Ya, buy good cymbals. Im using my dad's Zildjian Brilliants he bought 30 years ago, and I've been using them ever since I started. So what does that tell you? Just buy good cymbols and make sure to take good care of them.
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downshifter99
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Post Wed Nov 15, 2006 6:41 pm

LEARN HOW TO HIT THE CYMBAL OR HAVE A WHOLE BUNCH OF MONEY!!!
Taye:Rock Pro Classic Rock 5 Piece
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fas-tedz
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Post Thu Nov 16, 2006 4:00 am

:twisted: Cymbals wear out, just like heads. You wouldn't expect a drum head to last forever.... Right? Drums and cymbals sound best when you hit them HARD. Angle them, finesse them... the bottom line is: they have a life span, and they're gonna die. JUST LIKE US!
Push 'em to their potential!!!! There's something special about a real drumstick hitting a real cymbal or drum and the resulting sound that it makes. If you pound on something long enough, it will break, just gotta deal with it.
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downshifter99
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Post Thu Nov 16, 2006 8:43 am

fas-tedz wrote::twisted: Cymbals wear out, just like heads. You wouldn't expect a drum head to last forever.... Right? Drums and cymbals sound best when you hit them HARD. Angle them, finesse them... the bottom line is: they have a life span, and they're gonna die. JUST LIKE US!
Push 'em to their potential!!!! There's something special about a real drumstick hitting a real cymbal or drum and the resulting sound that it makes. If you pound on something long enough, it will break, just gotta deal with it.

For the most part you are correct.....but,people like Neil Pert that still has some of his old cymbals that he's had since day one.
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Rob Crisp
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Post Thu Nov 16, 2006 10:13 am

I've never broken a cymbal, though I have seen a few cracked and holed ones.

I was taught to play with a slicing movement and a twist of the wrist. Not only should that stop them dying so quickly but will also allow them to "open up" and give the best sound.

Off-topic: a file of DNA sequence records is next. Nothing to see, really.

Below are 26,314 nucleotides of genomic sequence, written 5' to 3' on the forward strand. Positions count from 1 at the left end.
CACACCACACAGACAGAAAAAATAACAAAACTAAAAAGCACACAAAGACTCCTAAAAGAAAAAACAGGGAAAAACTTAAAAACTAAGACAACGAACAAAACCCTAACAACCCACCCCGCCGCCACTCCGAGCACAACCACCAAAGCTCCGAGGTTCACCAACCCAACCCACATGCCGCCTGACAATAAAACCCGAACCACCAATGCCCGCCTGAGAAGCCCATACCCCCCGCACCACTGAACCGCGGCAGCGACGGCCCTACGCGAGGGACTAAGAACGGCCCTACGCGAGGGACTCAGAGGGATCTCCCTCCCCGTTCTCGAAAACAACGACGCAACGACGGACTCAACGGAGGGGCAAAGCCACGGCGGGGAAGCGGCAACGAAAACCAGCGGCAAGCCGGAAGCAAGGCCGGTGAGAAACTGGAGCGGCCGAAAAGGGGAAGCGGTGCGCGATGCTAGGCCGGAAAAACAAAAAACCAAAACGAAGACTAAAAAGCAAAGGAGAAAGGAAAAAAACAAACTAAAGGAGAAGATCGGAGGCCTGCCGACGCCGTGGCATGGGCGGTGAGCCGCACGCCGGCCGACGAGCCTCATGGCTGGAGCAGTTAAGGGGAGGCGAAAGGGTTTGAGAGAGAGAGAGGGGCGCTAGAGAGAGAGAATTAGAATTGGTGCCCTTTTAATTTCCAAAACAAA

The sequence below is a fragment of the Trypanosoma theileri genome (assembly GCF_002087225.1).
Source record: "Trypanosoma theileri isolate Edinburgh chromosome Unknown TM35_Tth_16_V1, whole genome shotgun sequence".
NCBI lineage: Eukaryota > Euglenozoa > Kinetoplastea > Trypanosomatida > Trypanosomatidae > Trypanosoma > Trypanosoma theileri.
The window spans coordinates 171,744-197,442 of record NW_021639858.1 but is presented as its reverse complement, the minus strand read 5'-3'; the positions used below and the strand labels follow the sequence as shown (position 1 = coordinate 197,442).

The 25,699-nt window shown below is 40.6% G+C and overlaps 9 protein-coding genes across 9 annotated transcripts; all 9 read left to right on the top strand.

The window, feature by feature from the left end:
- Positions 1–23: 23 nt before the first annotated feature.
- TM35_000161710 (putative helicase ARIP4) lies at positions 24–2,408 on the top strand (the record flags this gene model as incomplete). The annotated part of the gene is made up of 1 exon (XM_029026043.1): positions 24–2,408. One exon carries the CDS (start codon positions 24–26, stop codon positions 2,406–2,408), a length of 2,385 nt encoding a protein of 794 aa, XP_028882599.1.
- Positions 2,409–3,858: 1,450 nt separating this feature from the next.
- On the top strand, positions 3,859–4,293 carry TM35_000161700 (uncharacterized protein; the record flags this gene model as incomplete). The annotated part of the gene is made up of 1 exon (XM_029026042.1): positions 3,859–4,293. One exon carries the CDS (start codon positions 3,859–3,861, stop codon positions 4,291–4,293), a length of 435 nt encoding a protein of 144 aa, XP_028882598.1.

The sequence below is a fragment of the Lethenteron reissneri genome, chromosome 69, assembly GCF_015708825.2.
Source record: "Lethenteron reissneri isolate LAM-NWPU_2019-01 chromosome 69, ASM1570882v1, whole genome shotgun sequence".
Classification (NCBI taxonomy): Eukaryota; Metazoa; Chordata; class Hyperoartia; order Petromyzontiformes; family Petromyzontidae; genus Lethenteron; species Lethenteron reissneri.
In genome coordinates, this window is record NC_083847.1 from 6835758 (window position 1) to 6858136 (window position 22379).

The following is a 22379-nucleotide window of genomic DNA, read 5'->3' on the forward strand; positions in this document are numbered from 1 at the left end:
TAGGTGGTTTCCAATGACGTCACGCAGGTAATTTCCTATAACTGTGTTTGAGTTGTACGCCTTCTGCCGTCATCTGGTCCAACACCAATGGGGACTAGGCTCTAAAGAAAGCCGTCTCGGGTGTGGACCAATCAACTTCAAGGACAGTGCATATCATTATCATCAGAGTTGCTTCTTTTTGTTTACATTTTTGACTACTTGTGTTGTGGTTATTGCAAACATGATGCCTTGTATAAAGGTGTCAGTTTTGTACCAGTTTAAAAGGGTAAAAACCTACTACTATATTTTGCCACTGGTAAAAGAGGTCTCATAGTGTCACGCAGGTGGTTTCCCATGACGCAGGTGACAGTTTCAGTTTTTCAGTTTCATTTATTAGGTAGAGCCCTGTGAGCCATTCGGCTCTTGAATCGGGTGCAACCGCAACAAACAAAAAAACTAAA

I have a Zildjian Avedis 18 inch thin crash, which was second hand when I first bought it. I hit hard but it keeps on going! Love it!
Dale
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Post Sat Nov 18, 2006 7:04 am

I'd like to put a different spin on it here.

I think some cymbals break due to pressures involved in transportation. Often they develop mininute cracks that cannot be seen or heard. They then crack along these later. If a cymbal is carted around in a case, it will feel the shock either on its edge or within the hole in the bell if carted in a cymbal case with a bolt through it. This pressure builds up as time passes through the vibration felt during driving and being placed heavily down on the ground. As well as that from playing.

As someone said, copper is a maleable metal, and so is tin. I learned this in my youth when I became a blacksmith and spent 4 years at tech studying metalurgy.

There are ways to use technique so that cymbals wont break. The glancing stroke being the safest. It is also important to understand that each and every cymbal has a built in limited volume. Basically, a cymbal will only go so loud. So there is no point trying to smash excess volume out of it beyond its capabilities. Work within the volume inherant in each cymbal.

Another drummer posting above gave some excellent advice. Don't place your cymbals overly high. The lower they are, the easier it will be to strike them correctly. (Bearing in mind that every person's physicality differs. So this may not be true for everyone)

As for transporting them safely? My prefered way is to use sheepskin "socks" and place each cymbal in its own sock. Then put them in a case. Or you can alternatively place your cymbals in a soft cymbal bag, and then place the cymbal bag inside a hard case. The Protection Racket cases are very good for this.
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Tmac
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Post Fri Nov 24, 2006 9:42 am

I usually average 1 crash per year and I use an 18 inch z-custom, and they always crack in the same spot, right on the Z on the zildjian stamp. :D
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sharkscott
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Post Fri Nov 24, 2006 9:57 am

Do what I did, use lighter sticks. It has saved my wrists and my equiptment too.

I used to be a heavy hitter but I just can't do it anymore. Its like throwing firewood around all day, my wrists can't take it any more.